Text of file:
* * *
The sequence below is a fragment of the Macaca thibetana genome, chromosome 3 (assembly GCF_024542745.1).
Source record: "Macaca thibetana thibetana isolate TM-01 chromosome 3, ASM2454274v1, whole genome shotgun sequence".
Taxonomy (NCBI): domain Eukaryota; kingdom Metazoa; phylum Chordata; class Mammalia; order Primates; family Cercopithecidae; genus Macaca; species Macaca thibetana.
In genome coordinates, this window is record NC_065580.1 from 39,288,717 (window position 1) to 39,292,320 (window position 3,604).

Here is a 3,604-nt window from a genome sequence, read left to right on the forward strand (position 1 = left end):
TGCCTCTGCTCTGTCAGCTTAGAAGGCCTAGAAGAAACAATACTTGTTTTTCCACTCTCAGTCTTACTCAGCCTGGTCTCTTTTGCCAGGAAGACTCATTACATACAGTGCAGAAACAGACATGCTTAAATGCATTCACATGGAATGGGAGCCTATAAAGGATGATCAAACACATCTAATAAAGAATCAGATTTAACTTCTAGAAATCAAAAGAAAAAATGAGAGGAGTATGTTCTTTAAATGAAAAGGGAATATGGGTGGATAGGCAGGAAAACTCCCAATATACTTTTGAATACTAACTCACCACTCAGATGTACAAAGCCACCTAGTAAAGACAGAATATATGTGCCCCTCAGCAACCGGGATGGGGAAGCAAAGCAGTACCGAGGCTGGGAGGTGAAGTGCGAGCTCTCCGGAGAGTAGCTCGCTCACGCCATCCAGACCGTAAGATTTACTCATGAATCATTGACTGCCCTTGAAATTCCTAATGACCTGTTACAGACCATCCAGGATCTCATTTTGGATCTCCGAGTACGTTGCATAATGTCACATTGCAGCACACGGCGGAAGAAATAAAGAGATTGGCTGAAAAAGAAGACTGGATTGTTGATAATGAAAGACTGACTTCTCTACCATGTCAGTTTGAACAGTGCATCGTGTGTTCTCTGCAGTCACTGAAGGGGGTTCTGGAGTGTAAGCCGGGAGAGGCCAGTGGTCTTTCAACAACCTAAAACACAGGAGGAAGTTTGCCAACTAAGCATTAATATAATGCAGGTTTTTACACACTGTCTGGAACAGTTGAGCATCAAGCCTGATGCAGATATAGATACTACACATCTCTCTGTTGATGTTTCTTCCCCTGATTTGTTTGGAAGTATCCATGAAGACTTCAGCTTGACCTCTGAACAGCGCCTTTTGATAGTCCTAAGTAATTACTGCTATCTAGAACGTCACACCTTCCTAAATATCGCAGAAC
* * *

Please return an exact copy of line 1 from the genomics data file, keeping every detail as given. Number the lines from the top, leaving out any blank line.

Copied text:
The sequence below is a fragment of the Macaca thibetana genome, chromosome 3 (assembly GCF_024542745.1).